But one of the conclusions was that teaching is measured (for whatever reason) by outcomes. Whereas other professions are not measured in only that way.
For example, physicians worry about process first. The correct process leads to the best outcome, so process is first. Physicians share a common language for discussing process and procedure.
Doctors who work with the sickest patients are often the most skilled doctors, and their outcomes are probably not as good as doctors who work with less sick patients. So measuring a doctor's skill might not be best done using outcomes.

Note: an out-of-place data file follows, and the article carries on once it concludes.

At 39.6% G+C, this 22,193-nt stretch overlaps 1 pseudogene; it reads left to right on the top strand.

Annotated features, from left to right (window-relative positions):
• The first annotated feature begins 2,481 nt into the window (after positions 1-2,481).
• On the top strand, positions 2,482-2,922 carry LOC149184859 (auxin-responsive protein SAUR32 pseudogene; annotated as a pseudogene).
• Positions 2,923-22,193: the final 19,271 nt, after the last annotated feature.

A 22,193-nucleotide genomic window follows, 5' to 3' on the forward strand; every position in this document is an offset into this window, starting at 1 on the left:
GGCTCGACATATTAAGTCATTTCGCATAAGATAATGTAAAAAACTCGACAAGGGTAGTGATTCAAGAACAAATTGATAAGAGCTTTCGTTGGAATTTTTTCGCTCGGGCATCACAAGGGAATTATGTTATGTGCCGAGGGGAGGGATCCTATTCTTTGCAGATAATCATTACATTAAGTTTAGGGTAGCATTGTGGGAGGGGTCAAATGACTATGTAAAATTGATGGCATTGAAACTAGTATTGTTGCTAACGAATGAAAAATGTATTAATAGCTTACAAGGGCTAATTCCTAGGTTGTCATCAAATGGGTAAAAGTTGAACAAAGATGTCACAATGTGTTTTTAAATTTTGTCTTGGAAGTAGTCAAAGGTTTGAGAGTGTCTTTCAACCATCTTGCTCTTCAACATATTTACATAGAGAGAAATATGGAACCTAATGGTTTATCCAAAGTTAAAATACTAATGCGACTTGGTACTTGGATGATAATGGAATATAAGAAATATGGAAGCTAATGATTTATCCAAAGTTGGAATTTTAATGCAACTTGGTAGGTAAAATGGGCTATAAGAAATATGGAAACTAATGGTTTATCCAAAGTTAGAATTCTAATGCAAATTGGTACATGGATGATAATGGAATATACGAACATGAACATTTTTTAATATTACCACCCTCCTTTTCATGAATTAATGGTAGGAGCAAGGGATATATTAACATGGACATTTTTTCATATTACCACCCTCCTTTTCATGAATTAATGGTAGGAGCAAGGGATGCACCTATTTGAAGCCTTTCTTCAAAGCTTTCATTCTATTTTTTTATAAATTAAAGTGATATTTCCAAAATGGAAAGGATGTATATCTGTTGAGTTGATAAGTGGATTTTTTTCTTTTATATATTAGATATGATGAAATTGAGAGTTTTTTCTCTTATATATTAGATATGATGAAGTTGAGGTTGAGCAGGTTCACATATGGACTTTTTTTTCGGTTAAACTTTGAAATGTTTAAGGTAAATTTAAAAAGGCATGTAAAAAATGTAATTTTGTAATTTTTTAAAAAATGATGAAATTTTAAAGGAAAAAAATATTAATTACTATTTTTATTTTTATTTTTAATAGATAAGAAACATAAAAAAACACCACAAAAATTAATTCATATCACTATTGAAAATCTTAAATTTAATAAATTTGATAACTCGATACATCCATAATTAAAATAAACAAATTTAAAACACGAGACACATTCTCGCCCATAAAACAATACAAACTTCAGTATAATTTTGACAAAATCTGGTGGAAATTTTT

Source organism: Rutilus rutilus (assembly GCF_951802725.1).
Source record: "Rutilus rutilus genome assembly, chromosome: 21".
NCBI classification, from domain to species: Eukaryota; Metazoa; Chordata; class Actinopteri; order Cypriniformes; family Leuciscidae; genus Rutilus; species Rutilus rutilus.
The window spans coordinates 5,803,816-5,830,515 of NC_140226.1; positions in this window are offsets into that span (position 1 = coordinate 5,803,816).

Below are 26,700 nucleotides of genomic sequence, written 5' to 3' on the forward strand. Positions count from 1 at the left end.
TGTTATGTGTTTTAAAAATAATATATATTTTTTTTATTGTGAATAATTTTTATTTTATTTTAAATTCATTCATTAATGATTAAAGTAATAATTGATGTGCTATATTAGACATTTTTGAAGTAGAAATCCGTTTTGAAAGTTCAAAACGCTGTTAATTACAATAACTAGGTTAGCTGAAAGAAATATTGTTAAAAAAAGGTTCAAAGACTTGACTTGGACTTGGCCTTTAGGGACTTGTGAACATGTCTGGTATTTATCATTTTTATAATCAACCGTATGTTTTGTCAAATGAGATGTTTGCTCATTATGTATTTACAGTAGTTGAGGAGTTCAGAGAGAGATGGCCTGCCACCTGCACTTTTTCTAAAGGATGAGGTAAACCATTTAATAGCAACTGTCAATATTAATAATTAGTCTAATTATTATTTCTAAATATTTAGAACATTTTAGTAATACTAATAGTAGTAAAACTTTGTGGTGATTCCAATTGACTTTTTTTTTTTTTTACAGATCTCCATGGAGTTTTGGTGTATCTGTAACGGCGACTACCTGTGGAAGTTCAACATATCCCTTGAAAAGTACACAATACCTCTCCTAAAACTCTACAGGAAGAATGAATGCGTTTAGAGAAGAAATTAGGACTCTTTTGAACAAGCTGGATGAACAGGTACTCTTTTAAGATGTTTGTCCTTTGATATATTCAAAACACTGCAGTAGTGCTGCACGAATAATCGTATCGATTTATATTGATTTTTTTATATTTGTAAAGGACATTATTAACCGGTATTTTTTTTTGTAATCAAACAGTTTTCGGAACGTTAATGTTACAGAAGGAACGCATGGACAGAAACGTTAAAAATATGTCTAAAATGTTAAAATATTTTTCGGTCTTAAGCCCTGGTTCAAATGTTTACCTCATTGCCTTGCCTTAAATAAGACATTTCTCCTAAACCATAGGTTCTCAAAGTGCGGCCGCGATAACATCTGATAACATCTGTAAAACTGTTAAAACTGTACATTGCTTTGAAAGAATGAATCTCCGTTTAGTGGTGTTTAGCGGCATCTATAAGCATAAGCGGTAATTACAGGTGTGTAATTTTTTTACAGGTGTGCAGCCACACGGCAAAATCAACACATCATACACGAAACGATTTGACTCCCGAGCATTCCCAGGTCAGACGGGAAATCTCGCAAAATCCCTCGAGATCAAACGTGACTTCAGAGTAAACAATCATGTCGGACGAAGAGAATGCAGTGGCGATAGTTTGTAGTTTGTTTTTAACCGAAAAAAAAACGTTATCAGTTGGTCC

It also goes on to mention some process orientated practices - such as Japanese lesson study - and ponders how we might begin to build a process orientated approach.
I don't know how others feel - but working in professional development - we try to integrate these "process" pieces into everything we do. In fact, at our regional curriculum meetings, we have begun to use a tuning protocol to guide our discussions of district and regional issues. Our hope is that something like "pay it forward" will happen - folks who work with and learn the protocol will then use it back in the district as part of their process, who will then use it in their buildings, where it might eventually translate into the classroom. Is that overly optimistic of me?
So we are trying to implement the process piece - but we seem to get stuck! Why is that? What is it about our educational systems keep us spinning in one place?